“X was an enormous talent who helped define so many of our best experiences around the world,” said Bob Weis, president of Walt Disney Imagineering. “Some may not know that when he wrote the lyrics for ‘Yo Ho’ he had never actually written a song before. He simply proposed the idea of a tune for Pirates of the Caribbean, and Walt told him to go and do it. That was how X worked—with an enthusiastic, collaborative attitude, along with a great sense of humor. His brilliant work continues to inspire Imagineers and bring joy to millions of guests every year.”

    X retired from Disney in 1984, but continued working as a consultant to Walt Disney Imagineering for many years, and was inducted as a Disney Legend in 1996. He is survived by his wife, Maureen; his children Tori McCullough, Judianne, and Joe; his stepchildren Brian Sheedy, Kevin Sheedy, and Eileen Haubeil; sons-in-law Mike McCullough and Chris Haubeil; daughters-in-law Kathy Atencio, Trish Sheedy, and Beth Sheedy; and eight grandchildren.


  • I got a car

    So on July 29th my nephew and I made out way out to simi valley and i got a 2013 Honda Civic Si with 24k miles on it.  A big thank you to those that helped by donating to my gofundme.  Now I wont have a DL ap for a while until my income goes up BUT imay be able to swing a Universal Studios pass.  So many things going on and many projects I need to finish.  Stay tuned for more info and follow us on twitter and periscope @atfpodcast


  • An explanation on the recording style I do

    Binaural recording is a method of recordingsound that uses two microphones, arranged with the intent to create a 3-Dstereo sound sensation for the listener of actually being in the room with the performers or instruments. This effect is often created using a technique known as “dummy head recording“, wherein a mannequin head is outfitted with a microphone in each ear. Binaural recording is intended for replay using headphones and will not translate properly over stereo speakers. This idea of a three dimensional or “internal” form of sound has also translated into useful advancement of technology in many things such as stethoscopes creating “in-head” acoustics and IMAX movies being able to create a three dimensional acoustic experience.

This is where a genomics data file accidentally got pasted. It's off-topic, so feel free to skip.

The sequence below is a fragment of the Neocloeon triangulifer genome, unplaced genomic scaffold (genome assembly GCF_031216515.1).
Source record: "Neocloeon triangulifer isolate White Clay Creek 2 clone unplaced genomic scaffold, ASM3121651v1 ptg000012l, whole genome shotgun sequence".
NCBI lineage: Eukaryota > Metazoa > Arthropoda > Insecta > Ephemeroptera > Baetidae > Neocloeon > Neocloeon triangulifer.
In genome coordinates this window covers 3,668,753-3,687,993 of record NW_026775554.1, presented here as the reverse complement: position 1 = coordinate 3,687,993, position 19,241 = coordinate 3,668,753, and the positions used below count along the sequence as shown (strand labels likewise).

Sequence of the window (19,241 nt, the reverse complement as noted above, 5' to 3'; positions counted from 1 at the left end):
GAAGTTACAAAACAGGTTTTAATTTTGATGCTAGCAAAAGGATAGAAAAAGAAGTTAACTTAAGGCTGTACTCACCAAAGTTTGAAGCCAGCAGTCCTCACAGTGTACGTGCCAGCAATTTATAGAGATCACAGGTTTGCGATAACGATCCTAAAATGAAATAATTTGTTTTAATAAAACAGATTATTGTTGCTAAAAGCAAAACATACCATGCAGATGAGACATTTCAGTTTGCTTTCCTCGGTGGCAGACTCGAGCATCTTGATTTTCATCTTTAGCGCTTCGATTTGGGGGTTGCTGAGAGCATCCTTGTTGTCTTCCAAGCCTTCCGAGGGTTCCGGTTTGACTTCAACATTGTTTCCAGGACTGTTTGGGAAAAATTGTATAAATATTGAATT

The term “binaural” has frequently been confused as a synonym for the word “stereo“, and this is partially due to a large amount of misuse in the mid-1950s by the recording industry, as a marketingbuzzword. Conventional stereo recordings do not factor in natural ear spacing or “head shadow” of the head and ears, since these things happen naturally as a person listens, generating their own ITDs (interaural time differences) and ILDs (interaural level differences). Because loudspeaker-crosstalk of conventional stereo interferes with binaural reproduction, either headphones are required, or crosstalk cancellation of signals intended for loudspeakers such as Ambiophonics is required. For listening using conventional speaker-stereo, or mp3 players, a pinna-less dummy head may be preferable for quasi-binaural recording, such as the sphere microphone or Ambiophone. As a general rule, for true binaural results, an audio recording and reproduction system chain, from microphone to listener’s brain, should contain one and only one set of pinnae (preferably the listener’s own) and one head-shadow.

    For more info please see origin link

    https://en.wikipedia.org/wiki/Binaural_recording